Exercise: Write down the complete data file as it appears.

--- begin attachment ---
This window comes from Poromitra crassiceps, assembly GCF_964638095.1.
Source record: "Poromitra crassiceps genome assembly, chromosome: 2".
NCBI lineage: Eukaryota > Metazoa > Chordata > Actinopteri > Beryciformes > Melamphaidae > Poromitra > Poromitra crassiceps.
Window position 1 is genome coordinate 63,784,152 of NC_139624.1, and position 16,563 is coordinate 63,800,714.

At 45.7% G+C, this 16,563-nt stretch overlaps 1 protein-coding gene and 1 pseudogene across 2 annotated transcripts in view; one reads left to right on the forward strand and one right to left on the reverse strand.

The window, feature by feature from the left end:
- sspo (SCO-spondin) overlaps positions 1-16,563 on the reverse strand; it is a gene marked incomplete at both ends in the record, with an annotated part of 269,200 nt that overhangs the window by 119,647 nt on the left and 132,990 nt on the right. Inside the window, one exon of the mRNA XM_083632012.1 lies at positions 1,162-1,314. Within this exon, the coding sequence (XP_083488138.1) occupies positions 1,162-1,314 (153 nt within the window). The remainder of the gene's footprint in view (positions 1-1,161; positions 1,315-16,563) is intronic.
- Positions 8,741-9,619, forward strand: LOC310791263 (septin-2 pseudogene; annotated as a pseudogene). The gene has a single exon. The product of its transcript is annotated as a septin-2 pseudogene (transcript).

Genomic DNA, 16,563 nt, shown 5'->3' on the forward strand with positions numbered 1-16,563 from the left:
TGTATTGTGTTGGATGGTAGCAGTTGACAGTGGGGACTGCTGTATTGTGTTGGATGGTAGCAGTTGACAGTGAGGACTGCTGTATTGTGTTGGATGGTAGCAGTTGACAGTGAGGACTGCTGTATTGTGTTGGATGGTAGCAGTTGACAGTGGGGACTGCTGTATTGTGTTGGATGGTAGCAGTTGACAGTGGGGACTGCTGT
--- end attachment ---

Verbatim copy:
This window comes from Poromitra crassiceps, assembly GCF_964638095.1.
Source record: "Poromitra crassiceps genome assembly, chromosome: 2".
NCBI lineage: Eukaryota > Metazoa > Chordata > Actinopteri > Beryciformes > Melamphaidae > Poromitra > Poromitra crassiceps.
Window position 1 is genome coordinate 63,784,152 of NC_139624.1, and position 16,563 is coordinate 63,800,714.

At 45.7% G+C, this 16,563-nt stretch overlaps 1 protein-coding gene and 1 pseudogene across 2 annotated transcripts in view; one reads left to right on the forward strand and one right to left on the reverse strand.

The window, feature by feature from the left end:
- sspo (SCO-spondin) overlaps positions 1-16,563 on the reverse strand; it is a gene marked incomplete at both ends in the record, with an annotated part of 269,200 nt that overhangs the window by 119,647 nt on the left and 132,990 nt on the right. Inside the window, one exon of the mRNA XM_083632012.1 lies at positions 1,162-1,314. Within this exon, the coding sequence (XP_083488138.1) occupies positions 1,162-1,314 (153 nt within the window). The remainder of the gene's footprint in view (positions 1-1,161; positions 1,315-16,563) is intronic.
- Positions 8,741-9,619, forward strand: LOC310791263 (septin-2 pseudogene; annotated as a pseudogene). The gene has a single exon. The product of its transcript is annotated as a septin-2 pseudogene (transcript).

Genomic DNA, 16,563 nt, shown 5'->3' on the forward strand with positions numbered 1-16,563 from the left:
TGTATTGTGTTGGATGGTAGCAGTTGACAGTGGGGACTGCTGTATTGTGTTGGATGGTAGCAGTTGACAGTGAGGACTGCTGTATTGTGTTGGATGGTAGCAGTTGACAGTGAGGACTGCTGTATTGTGTTGGATGGTAGCAGTTGACAGTGGGGACTGCTGTATTGTGTTGGATGGTAGCAGTTGACAGTGGGGACTGCTGT